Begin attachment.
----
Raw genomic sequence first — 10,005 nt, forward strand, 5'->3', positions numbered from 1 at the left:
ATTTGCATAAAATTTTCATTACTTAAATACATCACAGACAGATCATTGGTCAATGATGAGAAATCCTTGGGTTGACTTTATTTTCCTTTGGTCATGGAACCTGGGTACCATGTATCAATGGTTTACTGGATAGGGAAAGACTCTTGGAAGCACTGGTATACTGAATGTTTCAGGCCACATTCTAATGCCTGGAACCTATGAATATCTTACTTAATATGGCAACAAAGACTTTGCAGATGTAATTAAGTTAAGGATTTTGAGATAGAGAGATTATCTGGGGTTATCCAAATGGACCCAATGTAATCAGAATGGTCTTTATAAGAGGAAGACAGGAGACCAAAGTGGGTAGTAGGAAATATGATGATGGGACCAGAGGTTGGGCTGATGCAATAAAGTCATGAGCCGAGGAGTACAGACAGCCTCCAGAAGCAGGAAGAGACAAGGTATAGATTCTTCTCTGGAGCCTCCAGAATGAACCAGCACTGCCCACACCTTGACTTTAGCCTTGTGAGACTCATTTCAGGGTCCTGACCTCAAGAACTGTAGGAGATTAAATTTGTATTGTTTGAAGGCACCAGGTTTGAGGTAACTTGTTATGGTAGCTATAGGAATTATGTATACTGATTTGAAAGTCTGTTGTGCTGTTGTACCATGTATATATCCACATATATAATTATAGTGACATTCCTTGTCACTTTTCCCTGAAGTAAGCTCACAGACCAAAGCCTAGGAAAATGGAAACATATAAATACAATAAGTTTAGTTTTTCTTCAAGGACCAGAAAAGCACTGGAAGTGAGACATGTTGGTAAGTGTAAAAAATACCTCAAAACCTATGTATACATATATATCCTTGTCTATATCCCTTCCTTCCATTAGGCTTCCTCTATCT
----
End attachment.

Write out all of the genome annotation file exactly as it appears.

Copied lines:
Raw genomic sequence first — 10,005 nt, forward strand, 5'->3', positions numbered from 1 at the left:
ATTTGCATAAAATTTTCATTACTTAAATACATCACAGACAGATCATTGGTCAATGATGAGAAATCCTTGGGTTGACTTTATTTTCCTTTGGTCATGGAACCTGGGTACCATGTATCAATGGTTTACTGGATAGGGAAAGACTCTTGGAAGCACTGGTATACTGAATGTTTCAGGCCACATTCTAATGCCTGGAACCTATGAATATCTTACTTAATATGGCAACAAAGACTTTGCAGATGTAATTAAGTTAAGGATTTTGAGATAGAGAGATTATCTGGGGTTATCCAAATGGACCCAATGTAATCAGAATGGTCTTTATAAGAGGAAGACAGGAGACCAAAGTGGGTAGTAGGAAATATGATGATGGGACCAGAGGTTGGGCTGATGCAATAAAGTCATGAGCCGAGGAGTACAGACAGCCTCCAGAAGCAGGAAGAGACAAGGTATAGATTCTTCTCTGGAGCCTCCAGAATGAACCAGCACTGCCCACACCTTGACTTTAGCCTTGTGAGACTCATTTCAGGGTCCTGACCTCAAGAACTGTAGGAGATTAAATTTGTATTGTTTGAAGGCACCAGGTTTGAGGTAACTTGTTATGGTAGCTATAGGAATTATGTATACTGATTTGAAAGTCTGTTGTGCTGTTGTACCATGTATATATCCACATATATAATTATAGTGACATTCCTTGTCACTTTTCCCTGAAGTAAGCTCACAGACCAAAGCCTAGGAAAATGGAAACATATAAATACAATAAGTTTAGTTTTTCTTCAAGGACCAGAAAAGCACTGGAAGTGAGACATGTTGGTAAGTGTAAAAAATACCTCAAAACCTATGTATACATATATATCCTTGTCTATATCCCTTCCTTCCATTAGGCTTCCTCTATCT